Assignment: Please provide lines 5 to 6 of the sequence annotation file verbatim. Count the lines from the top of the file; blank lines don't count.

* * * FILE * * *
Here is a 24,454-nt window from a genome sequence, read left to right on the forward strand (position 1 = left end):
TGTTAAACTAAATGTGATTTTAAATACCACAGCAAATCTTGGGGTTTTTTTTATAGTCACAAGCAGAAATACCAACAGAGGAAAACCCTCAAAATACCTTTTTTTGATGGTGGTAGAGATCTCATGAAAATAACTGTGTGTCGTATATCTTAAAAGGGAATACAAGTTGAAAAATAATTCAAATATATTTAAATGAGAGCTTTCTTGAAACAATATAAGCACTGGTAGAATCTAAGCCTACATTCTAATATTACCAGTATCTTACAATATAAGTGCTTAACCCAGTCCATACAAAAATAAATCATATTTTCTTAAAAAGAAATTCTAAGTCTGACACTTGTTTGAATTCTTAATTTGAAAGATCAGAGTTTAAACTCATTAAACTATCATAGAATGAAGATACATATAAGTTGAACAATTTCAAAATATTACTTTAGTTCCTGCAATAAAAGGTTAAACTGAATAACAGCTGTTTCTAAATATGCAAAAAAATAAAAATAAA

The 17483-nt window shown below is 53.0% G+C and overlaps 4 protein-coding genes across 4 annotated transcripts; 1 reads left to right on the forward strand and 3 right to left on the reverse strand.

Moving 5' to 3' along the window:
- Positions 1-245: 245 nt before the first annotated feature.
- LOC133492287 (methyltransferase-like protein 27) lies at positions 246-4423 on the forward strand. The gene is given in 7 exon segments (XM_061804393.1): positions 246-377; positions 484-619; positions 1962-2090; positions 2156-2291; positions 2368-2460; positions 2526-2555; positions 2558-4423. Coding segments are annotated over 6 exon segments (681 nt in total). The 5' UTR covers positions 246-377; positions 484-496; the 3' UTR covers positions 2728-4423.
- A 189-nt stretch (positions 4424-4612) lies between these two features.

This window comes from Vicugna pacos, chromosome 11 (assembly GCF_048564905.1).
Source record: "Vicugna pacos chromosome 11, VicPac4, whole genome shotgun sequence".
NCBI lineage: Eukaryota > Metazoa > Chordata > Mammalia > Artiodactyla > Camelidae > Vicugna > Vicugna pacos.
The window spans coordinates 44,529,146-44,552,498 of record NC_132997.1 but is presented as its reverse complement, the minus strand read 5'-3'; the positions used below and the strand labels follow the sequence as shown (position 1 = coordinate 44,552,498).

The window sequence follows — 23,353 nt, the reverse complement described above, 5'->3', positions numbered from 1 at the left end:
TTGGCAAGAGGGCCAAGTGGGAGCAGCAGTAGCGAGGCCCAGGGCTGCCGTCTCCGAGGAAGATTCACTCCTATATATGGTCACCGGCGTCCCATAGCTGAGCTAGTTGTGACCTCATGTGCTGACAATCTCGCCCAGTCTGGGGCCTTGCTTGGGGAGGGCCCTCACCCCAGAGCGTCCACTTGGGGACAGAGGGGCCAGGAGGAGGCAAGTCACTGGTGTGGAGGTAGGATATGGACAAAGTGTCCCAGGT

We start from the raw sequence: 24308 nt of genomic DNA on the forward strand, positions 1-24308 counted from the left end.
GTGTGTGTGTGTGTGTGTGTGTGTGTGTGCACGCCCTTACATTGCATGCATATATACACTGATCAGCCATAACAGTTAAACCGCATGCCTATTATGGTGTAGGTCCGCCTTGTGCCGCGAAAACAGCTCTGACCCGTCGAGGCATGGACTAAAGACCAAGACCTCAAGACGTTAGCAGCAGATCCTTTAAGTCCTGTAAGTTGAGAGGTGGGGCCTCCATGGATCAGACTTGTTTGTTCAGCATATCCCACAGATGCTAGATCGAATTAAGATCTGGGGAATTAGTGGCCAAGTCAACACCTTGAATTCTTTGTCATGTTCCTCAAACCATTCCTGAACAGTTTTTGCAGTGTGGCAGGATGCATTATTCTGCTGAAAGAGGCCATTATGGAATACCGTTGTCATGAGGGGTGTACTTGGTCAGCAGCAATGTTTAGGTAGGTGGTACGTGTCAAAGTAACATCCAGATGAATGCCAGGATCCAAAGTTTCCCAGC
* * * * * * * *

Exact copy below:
- Positions 1-245: 245 nt before the first annotated feature.
- LOC133492287 (methyltransferase-like protein 27) lies at positions 246-4423 on the forward strand. The gene is given in 7 exon segments (XM_061804393.1): positions 246-377; positions 484-619; positions 1962-2090; positions 2156-2291; positions 2368-2460; positions 2526-2555; positions 2558-4423. Coding segments are annotated over 6 exon segments (681 nt in total). The 5' UTR covers positions 246-377; positions 484-496; the 3' UTR covers positions 2728-4423.